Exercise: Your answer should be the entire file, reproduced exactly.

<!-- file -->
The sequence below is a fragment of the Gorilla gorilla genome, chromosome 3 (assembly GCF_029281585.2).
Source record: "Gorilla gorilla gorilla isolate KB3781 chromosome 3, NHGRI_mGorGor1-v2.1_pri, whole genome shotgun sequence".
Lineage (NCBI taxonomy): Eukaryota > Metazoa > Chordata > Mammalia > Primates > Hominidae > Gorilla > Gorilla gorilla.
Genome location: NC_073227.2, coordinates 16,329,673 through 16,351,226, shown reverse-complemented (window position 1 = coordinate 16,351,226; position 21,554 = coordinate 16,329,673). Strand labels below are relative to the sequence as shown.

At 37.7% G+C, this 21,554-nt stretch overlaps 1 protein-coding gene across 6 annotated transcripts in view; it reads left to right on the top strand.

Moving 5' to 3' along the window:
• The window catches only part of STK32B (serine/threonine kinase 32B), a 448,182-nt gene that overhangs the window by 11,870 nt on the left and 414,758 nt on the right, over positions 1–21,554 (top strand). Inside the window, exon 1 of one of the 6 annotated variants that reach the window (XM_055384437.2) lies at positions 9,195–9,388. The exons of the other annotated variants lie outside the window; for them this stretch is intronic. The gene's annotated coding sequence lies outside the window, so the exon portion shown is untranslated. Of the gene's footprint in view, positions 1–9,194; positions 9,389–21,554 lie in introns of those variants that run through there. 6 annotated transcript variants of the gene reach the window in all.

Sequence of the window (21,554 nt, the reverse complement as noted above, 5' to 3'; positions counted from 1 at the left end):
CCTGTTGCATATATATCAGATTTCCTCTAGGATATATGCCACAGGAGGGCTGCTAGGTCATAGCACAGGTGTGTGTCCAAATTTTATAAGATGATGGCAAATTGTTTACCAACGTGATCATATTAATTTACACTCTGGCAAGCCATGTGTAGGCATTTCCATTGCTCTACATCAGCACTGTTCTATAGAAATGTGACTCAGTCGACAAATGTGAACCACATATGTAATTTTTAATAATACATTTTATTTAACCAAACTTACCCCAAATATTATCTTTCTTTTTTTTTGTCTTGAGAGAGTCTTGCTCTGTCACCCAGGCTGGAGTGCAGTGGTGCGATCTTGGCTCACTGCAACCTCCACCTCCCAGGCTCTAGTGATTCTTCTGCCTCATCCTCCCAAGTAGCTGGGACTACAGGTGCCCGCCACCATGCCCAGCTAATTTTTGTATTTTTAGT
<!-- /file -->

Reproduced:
The sequence below is a fragment of the Gorilla gorilla genome, chromosome 3 (assembly GCF_029281585.2).
Source record: "Gorilla gorilla gorilla isolate KB3781 chromosome 3, NHGRI_mGorGor1-v2.1_pri, whole genome shotgun sequence".
Lineage (NCBI taxonomy): Eukaryota > Metazoa > Chordata > Mammalia > Primates > Hominidae > Gorilla > Gorilla gorilla.
Genome location: NC_073227.2, coordinates 16,329,673 through 16,351,226, shown reverse-complemented (window position 1 = coordinate 16,351,226; position 21,554 = coordinate 16,329,673). Strand labels below are relative to the sequence as shown.

At 37.7% G+C, this 21,554-nt stretch overlaps 1 protein-coding gene across 6 annotated transcripts in view; it reads left to right on the top strand.

Moving 5' to 3' along the window:
• The window catches only part of STK32B (serine/threonine kinase 32B), a 448,182-nt gene that overhangs the window by 11,870 nt on the left and 414,758 nt on the right, over positions 1–21,554 (top strand). Inside the window, exon 1 of one of the 6 annotated variants that reach the window (XM_055384437.2) lies at positions 9,195–9,388. The exons of the other annotated variants lie outside the window; for them this stretch is intronic. The gene's annotated coding sequence lies outside the window, so the exon portion shown is untranslated. Of the gene's footprint in view, positions 1–9,194; positions 9,389–21,554 lie in introns of those variants that run through there. 6 annotated transcript variants of the gene reach the window in all.

Sequence of the window (21,554 nt, the reverse complement as noted above, 5' to 3'; positions counted from 1 at the left end):
CCTGTTGCATATATATCAGATTTCCTCTAGGATATATGCCACAGGAGGGCTGCTAGGTCATAGCACAGGTGTGTGTCCAAATTTTATAAGATGATGGCAAATTGTTTACCAACGTGATCATATTAATTTACACTCTGGCAAGCCATGTGTAGGCATTTCCATTGCTCTACATCAGCACTGTTCTATAGAAATGTGACTCAGTCGACAAATGTGAACCACATATGTAATTTTTAATAATACATTTTATTTAACCAAACTTACCCCAAATATTATCTTTCTTTTTTTTTGTCTTGAGAGAGTCTTGCTCTGTCACCCAGGCTGGAGTGCAGTGGTGCGATCTTGGCTCACTGCAACCTCCACCTCCCAGGCTCTAGTGATTCTTCTGCCTCATCCTCCCAAGTAGCTGGGACTACAGGTGCCCGCCACCATGCCCAGCTAATTTTTGTATTTTTAGT